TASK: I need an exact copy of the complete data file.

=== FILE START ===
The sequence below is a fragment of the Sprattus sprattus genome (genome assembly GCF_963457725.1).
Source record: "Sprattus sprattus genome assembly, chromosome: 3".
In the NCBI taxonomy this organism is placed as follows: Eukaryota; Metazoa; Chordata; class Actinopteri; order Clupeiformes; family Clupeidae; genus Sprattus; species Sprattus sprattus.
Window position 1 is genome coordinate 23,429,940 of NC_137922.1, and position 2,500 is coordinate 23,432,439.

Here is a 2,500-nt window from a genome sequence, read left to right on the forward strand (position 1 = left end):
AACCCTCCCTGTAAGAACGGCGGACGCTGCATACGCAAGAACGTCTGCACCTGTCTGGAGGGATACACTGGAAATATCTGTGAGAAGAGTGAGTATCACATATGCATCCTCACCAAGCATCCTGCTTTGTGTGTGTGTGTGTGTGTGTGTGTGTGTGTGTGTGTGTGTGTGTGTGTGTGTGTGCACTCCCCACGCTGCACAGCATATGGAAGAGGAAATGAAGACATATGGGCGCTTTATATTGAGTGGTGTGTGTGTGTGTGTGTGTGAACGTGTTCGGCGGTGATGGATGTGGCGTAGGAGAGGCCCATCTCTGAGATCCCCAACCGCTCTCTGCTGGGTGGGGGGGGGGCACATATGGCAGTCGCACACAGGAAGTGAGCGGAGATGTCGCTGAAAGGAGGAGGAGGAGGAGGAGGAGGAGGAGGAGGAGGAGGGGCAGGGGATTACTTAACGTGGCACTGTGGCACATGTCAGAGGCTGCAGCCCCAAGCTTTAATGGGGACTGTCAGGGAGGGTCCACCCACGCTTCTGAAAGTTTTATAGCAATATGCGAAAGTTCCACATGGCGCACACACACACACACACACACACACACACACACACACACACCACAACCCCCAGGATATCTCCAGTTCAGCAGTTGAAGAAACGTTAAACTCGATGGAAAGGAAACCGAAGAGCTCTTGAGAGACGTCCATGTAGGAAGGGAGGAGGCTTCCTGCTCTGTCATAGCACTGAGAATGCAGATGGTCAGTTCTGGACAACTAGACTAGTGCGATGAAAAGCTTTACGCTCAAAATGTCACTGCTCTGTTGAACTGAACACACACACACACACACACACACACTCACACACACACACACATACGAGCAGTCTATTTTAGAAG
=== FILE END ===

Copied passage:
The sequence below is a fragment of the Sprattus sprattus genome (genome assembly GCF_963457725.1).
Source record: "Sprattus sprattus genome assembly, chromosome: 3".
In the NCBI taxonomy this organism is placed as follows: Eukaryota; Metazoa; Chordata; class Actinopteri; order Clupeiformes; family Clupeidae; genus Sprattus; species Sprattus sprattus.
Window position 1 is genome coordinate 23,429,940 of NC_137922.1, and position 2,500 is coordinate 23,432,439.

Here is a 2,500-nt window from a genome sequence, read left to right on the forward strand (position 1 = left end):
AACCCTCCCTGTAAGAACGGCGGACGCTGCATACGCAAGAACGTCTGCACCTGTCTGGAGGGATACACTGGAAATATCTGTGAGAAGAGTGAGTATCACATATGCATCCTCACCAAGCATCCTGCTTTGTGTGTGTGTGTGTGTGTGTGTGTGTGTGTGTGTGTGTGTGTGTGTGTGTGTGTGCACTCCCCACGCTGCACAGCATATGGAAGAGGAAATGAAGACATATGGGCGCTTTATATTGAGTGGTGTGTGTGTGTGTGTGTGTGAACGTGTTCGGCGGTGATGGATGTGGCGTAGGAGAGGCCCATCTCTGAGATCCCCAACCGCTCTCTGCTGGGTGGGGGGGGGGCACATATGGCAGTCGCACACAGGAAGTGAGCGGAGATGTCGCTGAAAGGAGGAGGAGGAGGAGGAGGAGGAGGAGGAGGAGGAGGGGCAGGGGATTACTTAACGTGGCACTGTGGCACATGTCAGAGGCTGCAGCCCCAAGCTTTAATGGGGACTGTCAGGGAGGGTCCACCCACGCTTCTGAAAGTTTTATAGCAATATGCGAAAGTTCCACATGGCGCACACACACACACACACACACACACACACACACACACACACCACAACCCCCAGGATATCTCCAGTTCAGCAGTTGAAGAAACGTTAAACTCGATGGAAAGGAAACCGAAGAGCTCTTGAGAGACGTCCATGTAGGAAGGGAGGAGGCTTCCTGCTCTGTCATAGCACTGAGAATGCAGATGGTCAGTTCTGGACAACTAGACTAGTGCGATGAAAAGCTTTACGCTCAAAATGTCACTGCTCTGTTGAACTGAACACACACACACACACACACACACACTCACACACACACACACATACGAGCAGTCTATTTTAGAAG